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ACCE DTP project: The genetic basis of convergent evolution in tropical butterflies

Department of Biology

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Dr K Dasmahapatra , Dr N Nadeau , Dr D Jeffares No more applications being accepted Competition Funded PhD Project (Students Worldwide)
York United Kingdom Bioinformatics Evolution Genetics Molecular Biology Zoology

About the Project

Mimicry is a striking form of convergent evolution in which multiple species converge on the same phenotype. Defensive mimicry is common across the tree of life, and particularly impressive examples come from tropical butterflies (e.g. Heliconius, ithomiine and Papilio species). Convergence may result from different species using the same alleles, the same genes, or using different genes. The genetic control of mimicry has been well studied in the Heliconius genus. But in the Neotropics, butterflies of the species-rich ithomiine tribe are thought to be the prime distasteful models in many cases of mimicry. Yet the genetic basis of mimicry in these important species is unknown.

In this multidisciplinary project we will use range of techniques (tropical fieldwork in Ecuador and/or Colombia, high-throughput sequencing, gene expression analysis and bioinformatics) to understand the genetic basis of mimicry in an important group of ithomiine butterflies. Training in these skills will be provided through the supervisory team in York and Sheffield, together with Project Partners in in France (Dr Marianne Elias, Muséum National d’Histoire Naturelle, Paris), Ecuador (Dr Caroline Bacquet, IKIAM, Tena) and Colombia (Dr Camilo Salazar, Universidad del Rosario, Bogota).

This PhD project will run alongside our NERC funded project titled "The genetic basis of convergence across evolutionary time" (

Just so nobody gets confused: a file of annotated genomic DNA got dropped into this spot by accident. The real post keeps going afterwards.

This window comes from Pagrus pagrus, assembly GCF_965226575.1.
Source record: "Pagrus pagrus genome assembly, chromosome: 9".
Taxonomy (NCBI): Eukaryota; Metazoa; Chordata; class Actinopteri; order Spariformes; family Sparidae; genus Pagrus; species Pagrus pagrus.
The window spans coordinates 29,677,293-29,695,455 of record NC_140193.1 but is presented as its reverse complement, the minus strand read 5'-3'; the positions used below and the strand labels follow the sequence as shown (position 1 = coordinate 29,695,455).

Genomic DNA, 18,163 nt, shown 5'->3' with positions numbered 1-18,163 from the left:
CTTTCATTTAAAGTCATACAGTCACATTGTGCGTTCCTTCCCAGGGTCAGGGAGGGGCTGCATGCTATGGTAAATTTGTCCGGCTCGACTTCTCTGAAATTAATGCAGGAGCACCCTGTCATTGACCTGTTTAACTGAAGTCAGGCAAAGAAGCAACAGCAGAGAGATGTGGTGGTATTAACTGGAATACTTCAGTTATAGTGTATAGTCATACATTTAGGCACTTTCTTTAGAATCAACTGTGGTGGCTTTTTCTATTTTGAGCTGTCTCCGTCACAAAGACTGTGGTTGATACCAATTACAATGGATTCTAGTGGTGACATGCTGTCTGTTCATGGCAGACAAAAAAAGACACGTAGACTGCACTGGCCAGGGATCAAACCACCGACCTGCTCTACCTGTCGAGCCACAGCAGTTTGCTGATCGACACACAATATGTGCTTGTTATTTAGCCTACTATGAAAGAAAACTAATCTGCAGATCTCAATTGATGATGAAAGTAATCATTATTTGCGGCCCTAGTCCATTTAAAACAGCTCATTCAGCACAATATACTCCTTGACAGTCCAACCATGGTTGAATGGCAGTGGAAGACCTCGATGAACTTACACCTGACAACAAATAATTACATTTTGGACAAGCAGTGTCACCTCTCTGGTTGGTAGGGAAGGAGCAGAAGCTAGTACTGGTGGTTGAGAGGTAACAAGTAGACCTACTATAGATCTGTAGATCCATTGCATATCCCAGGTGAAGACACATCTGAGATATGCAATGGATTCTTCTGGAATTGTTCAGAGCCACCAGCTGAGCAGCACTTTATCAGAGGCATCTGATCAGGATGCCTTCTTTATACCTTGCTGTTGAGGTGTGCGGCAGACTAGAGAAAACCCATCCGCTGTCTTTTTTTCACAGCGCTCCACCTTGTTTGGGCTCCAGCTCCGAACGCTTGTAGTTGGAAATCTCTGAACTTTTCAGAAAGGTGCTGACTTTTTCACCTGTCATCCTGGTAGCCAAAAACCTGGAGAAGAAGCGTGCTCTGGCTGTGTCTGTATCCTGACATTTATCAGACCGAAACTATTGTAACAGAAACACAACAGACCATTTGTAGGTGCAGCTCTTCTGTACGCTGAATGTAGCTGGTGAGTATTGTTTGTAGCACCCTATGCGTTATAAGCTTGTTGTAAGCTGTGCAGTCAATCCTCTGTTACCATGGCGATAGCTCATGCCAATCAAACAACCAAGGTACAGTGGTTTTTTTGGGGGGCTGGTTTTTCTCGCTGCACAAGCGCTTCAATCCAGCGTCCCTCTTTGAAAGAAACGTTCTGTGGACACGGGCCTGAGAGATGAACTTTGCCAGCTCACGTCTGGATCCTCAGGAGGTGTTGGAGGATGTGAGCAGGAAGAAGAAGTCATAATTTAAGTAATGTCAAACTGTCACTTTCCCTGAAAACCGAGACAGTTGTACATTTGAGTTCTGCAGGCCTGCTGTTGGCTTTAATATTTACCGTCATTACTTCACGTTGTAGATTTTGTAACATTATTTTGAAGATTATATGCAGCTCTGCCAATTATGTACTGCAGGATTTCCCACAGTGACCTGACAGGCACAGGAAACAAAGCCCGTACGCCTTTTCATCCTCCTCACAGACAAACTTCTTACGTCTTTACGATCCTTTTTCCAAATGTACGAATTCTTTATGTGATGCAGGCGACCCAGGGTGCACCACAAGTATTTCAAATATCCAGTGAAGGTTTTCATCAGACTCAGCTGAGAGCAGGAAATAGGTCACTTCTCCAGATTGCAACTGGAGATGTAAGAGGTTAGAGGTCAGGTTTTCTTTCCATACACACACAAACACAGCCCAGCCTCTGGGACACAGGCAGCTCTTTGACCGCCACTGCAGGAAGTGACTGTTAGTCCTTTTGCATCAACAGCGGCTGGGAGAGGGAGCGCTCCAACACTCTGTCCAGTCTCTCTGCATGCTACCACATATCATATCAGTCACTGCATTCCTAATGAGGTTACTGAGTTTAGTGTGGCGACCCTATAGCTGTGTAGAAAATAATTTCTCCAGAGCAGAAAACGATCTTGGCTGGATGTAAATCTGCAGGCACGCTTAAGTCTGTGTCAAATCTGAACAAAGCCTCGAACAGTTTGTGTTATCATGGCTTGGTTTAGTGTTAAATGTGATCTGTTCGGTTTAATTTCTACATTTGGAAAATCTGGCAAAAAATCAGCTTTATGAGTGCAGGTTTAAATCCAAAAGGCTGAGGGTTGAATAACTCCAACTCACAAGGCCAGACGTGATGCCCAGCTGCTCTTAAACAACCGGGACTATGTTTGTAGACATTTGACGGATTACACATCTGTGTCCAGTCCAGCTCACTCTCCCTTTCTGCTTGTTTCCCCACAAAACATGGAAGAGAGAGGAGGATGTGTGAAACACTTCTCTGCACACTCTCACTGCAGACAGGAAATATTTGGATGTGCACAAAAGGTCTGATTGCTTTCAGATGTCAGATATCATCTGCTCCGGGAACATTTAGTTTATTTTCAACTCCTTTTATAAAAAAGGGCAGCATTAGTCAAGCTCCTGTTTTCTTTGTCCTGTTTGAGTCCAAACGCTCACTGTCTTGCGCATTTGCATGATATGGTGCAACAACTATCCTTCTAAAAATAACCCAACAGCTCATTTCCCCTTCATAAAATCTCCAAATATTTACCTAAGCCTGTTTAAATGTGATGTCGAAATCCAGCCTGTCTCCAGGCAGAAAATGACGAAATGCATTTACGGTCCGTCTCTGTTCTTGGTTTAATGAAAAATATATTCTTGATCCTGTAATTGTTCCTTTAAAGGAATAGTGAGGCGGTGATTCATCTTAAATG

Relevant publications:

Morris J, Navarro N, Rastas P, Rawlins L, Sammy J, Mallet J, Dasmahapatra KK (2019) The genetic architecture of adaptation: convergence and pleiotropy in Heliconius wing pattern evolution. Heredity. 123:138-152.

Dasmahapatra KK et al. (2012) Butterfly genome reveals promiscuous exchange of mimicry adaptations among species. Nature 487: 94-98.

Dasmahapatra KK, Lamas G, Simpson F, Mallet J (2010) The anatomy of a ’suture zone’ in Amazonian butterflies: a coalescent-based test for vicariant geographic divergence and speciation. Molecular Ecology 19: 4283-4301.

The ACCE DTP in Ecology and Evolution is committed to recruiting extraordinary future scientists regardless of age, ethnicity, gender, gender identity, disability, sexual orientation or career pathway to date. We understand that commitment and excellence can be shown in many ways and have built our recruitment process to reflect this. We welcome applicants from all backgrounds, particularly those underrepresented in science, who have curiosity, creativity and a drive to learn new skills.

Funding Notes

This project is part of the NERC ACCE Doctoral Training Programme. Appointed candidates will be fully-funded for 3.5 years. The funding includes:

Tax-free annual UKRI stipend (£15,285 for 2020/21)
UK tuition fees (£4,473 for 2021/22)
Research support and training charges (RSTC)

International candidates (including EU) will be considered however they will need to have adequate funds to meet the difference in tuition fees. International tuition fees for 2021 entry is £22,250.

Not all projects will be funded; a limited number of candidates will be appointed via a competitive process.


ENTRY REQUIREMENTS: Students with, or expecting to gain, at least an upper second class honours degree, or equivalent, are invited to apply. The interdisciplinary nature of this programme means that we welcome applications from students with backgrounds in any biological, chemical, and/or physical science, or students with mathematical backgrounds who are interested in using their skills in addressing ecology and evolution questions. If English is not your first language, you will need to meet the minimum entry requirements for your country. Please check our website:

START DATE: 1st October 2021
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